Our Mission is to create a world where young girls and women are not disadvantaged by the natural process of menstruation and can access and enjoy all opportunities available in an unhindered healthy way to deliver greater equality, opportunity and wellbeing for not only young girls and women, but society as whole. For every purchase, Naturalena Brands donates a percentage of sales to deserving local organizations and communities around the world to help those who are underserved. The more products the Company sells, the more good we can do for the world.
End Period Poverty
What is period Poverty?
Women all over the world experience period poverty and struggle to afford menstrual hygiene products which can lead to cultural shame, ostracization and affect their day to day lives.
Why is it important to talk about Period Poverty?
Over 800 million people menstruate daily, and the importance of combatting period poverty is ever growing with our population.
What does this mean for women and girls?
Cloths, rags, toilet paper and tissues are often used by women that don’t have access to or can’t afford sanitary products on a monthly basis, which can have a direct negative impact on women’s health as well as their ability to live their lives normally. Toxic shock syndrome, inflammation and rashes are amongst the physical health risks and BMC Women’s Health found that “among women who reported experiencing period poverty every month, 68.1% reported symptoms consistent with moderate or severe depression.”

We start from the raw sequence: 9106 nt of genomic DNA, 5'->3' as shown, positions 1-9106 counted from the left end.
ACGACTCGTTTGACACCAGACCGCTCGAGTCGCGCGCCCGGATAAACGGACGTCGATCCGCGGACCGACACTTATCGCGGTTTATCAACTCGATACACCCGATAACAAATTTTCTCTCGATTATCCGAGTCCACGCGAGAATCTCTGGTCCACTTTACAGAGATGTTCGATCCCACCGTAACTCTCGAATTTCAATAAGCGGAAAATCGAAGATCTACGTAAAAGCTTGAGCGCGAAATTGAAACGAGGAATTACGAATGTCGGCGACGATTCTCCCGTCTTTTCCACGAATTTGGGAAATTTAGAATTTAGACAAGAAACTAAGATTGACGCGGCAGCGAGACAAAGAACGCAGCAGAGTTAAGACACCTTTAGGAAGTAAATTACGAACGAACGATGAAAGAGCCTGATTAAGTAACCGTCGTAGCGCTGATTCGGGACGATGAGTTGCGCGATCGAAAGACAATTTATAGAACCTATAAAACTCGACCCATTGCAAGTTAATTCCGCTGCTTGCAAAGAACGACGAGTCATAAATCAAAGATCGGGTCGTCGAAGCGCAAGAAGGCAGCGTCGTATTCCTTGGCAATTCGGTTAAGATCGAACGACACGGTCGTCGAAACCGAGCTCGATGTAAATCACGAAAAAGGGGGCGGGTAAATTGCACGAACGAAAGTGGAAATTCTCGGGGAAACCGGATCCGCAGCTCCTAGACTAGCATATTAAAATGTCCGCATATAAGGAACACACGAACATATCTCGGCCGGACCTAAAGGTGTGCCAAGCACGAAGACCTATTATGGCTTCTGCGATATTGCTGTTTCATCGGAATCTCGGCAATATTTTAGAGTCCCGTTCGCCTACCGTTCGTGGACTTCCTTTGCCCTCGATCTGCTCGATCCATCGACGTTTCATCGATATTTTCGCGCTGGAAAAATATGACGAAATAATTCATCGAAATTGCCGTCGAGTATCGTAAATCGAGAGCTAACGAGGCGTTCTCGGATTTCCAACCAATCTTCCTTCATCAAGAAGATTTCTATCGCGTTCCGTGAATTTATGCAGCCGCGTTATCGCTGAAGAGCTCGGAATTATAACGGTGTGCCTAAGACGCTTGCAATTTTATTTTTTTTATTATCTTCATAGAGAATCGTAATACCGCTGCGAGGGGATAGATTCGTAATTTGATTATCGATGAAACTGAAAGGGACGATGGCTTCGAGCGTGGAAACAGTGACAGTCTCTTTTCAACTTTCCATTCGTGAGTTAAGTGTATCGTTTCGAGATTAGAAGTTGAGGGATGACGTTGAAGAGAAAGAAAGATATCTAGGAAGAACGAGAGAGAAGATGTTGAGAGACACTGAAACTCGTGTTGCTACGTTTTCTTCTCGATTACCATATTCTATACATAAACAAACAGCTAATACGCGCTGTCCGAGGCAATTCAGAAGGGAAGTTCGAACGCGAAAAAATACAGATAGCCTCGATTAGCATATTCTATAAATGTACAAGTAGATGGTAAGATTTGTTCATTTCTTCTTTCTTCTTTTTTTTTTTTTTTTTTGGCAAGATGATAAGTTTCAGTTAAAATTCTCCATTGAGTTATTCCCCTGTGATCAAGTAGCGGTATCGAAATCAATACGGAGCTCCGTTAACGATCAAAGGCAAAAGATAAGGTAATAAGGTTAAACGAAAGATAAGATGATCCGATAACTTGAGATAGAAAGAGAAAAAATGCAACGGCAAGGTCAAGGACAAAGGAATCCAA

Without safe and adequate access to sanitary facilities or products, women and young girls struggle to manage their periods every day. In some countries, menstruation is stigmatized and women are seen as impure by their community whilst going through their natural cycle. A recent Australian study found that more than one third of young women missed at least one class either at school or university, in the previous 3 months due to menstrual symptoms. Girls often skip school to avoid embarrassment and teasing from their classmates when menstruating.
Adrian Forsyth, Naturalena Brands’ Co-Founder and Director believes that “The impact of period poverty, particularly in young women is far reaching. If a girl misses a week of school each month due to the stigma and physical necessity of not having access to suitable sanitary products, her education is compromised, thus impacting her future. As period poverty is a solvable issue, having access to period products should not be seen as life changing, it should be a standard right for all women."
End Societal and cultural shame in menstruation
Even today, Menstrual taboos still exist in many cultures, resulting in the stigmatisation, exclusion, and discrimination against millions of people around the world, simply because they menstruate.
Having code names for our period, as well as menstrual products stems from old-fashioned embarrassment that highlights the implied shame in a natural bodily function. This outdated societal and cultural shame in menstruation only serves to hold back such a large proportion of the population by making them feel that it’s a disadvantage to menstruate.